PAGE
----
Amnesty International Indonesia Executive Director Usman Hamid said that the incident, which occurred 39 years ago, must be reopened taking into account the evidence that has been gathered.
"We urge the state to immediately reinvestigate the case, taking into account all the necessary evidence and look for the truth that has not yet been revealed until the victim feel a sense of justice", Hamid said in a written statement on Wednesday September 13, 2023
Hamid said that even though decades have passed since the incident occurred, the victims still feel inured because there has been no seriousness on the part of the government to uphold justice in the case.
Yet the Tanjung Priok incident was included in the list of 12 incidents of past gross human rights violations that were publically acknowledged by President Joko "Jokowi" Widodo in January.
Usman said that in the reinvestigation, it must be ensured that all the perpetrators involved in the incident are punished fairly.
"Including the mastermind that was behind it, [that they be] tried according to prevailing law and based on the principle of justice that is fair", he added.
"The state should also provide appropriate compensation for the families of the victims who have suffered as a result of this tragedy, including compensation, restitution and rehabilitation. The state through the DPR [House of Representatives] also needs to immediately ratify the International Convention for the Protection of All Persons from Enforced Disappearance (ICPPED) so that humanitarian crimes such as the Tanjung Priok tragedy do not happen again", concluded Hamid.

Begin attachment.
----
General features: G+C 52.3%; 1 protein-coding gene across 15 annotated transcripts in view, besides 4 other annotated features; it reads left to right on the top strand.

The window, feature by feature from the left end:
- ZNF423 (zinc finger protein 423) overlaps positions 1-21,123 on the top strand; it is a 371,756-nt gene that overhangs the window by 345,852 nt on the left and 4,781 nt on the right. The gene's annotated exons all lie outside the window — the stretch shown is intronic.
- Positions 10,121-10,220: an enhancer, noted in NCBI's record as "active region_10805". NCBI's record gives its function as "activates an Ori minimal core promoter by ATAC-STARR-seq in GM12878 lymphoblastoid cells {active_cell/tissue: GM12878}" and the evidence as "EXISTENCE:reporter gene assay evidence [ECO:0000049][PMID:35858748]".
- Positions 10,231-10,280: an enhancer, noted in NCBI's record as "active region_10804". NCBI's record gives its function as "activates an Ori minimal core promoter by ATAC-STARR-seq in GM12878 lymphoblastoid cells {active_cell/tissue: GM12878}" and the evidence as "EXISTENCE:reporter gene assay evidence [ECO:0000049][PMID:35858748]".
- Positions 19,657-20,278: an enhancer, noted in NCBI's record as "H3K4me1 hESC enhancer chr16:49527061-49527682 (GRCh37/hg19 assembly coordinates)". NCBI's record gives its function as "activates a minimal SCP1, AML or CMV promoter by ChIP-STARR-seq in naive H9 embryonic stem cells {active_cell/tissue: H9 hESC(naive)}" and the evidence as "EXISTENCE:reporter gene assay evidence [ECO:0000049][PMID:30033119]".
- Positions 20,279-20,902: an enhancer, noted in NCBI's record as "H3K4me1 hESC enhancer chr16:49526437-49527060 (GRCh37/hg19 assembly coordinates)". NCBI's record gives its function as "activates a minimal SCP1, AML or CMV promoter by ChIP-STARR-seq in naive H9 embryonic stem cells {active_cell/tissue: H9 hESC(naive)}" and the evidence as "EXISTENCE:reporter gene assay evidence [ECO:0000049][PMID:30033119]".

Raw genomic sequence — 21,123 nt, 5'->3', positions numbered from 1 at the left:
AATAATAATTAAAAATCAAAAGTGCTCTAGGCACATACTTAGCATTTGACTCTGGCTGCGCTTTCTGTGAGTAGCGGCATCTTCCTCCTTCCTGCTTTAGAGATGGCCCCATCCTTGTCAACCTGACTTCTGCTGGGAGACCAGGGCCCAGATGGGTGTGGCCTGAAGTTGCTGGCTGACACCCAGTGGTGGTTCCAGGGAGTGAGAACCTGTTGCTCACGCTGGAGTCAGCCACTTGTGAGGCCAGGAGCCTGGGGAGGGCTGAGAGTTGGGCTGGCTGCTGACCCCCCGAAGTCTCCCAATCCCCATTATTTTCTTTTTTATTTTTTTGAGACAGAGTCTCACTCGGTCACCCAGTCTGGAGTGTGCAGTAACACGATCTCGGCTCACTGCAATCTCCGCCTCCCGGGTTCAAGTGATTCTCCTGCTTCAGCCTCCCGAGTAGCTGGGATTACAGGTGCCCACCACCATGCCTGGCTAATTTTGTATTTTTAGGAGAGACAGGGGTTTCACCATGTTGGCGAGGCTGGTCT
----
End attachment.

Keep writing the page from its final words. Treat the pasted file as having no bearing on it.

The Tanjung Priok tragedy
A document published by Amnesty International in 1985 titled Statement of Amnesty International’s Concerns in Indonesia revealed that security forces fired into a crowd of Muslims who at that time were holding a protest at a police station and the North Jakarta Kodim (district military command) headquarters demanding the release of four people who had been detained earlier.
In the Amnesty report it said that 30 people who were killed after being struck by bullets fired by security forces and that some 200 people were arrested on various charges such as attacking state officials, damaging property and spreading false news.
According to findings by the National Human Rights Commission (Komnas HAM), there were 79 victims, 55 of which suffered minor injuries and 24 others who died.
The Tanjung Priok tragedy was heard by an ad hoc Human Rights Court in Jakarta in 2003. Twelve defendants were found guilty and the state was instructed to provide compensation, restitution and rehabilitation to the victims and their families.
The defendants then submitted an appeal and in 2005 the Jakarta High Court acquitted the accused. The prosecution then submitted an appeal with the Supreme Court.
In 2006 however, the Supreme Court rejected the appeal by the prosecution to annul the earlier acquittal on the grounds that the case was not a human rights violation (because the victims were armed) and the case must be dealt with in a criminal court, not an ad hoc Human Rights Court.
[Translated by James Balowski. The original title of the article was "39 Tahun Tragedi Tanjung Priok, Amnesty Internasional Desak Kasus Kembali Diusut".]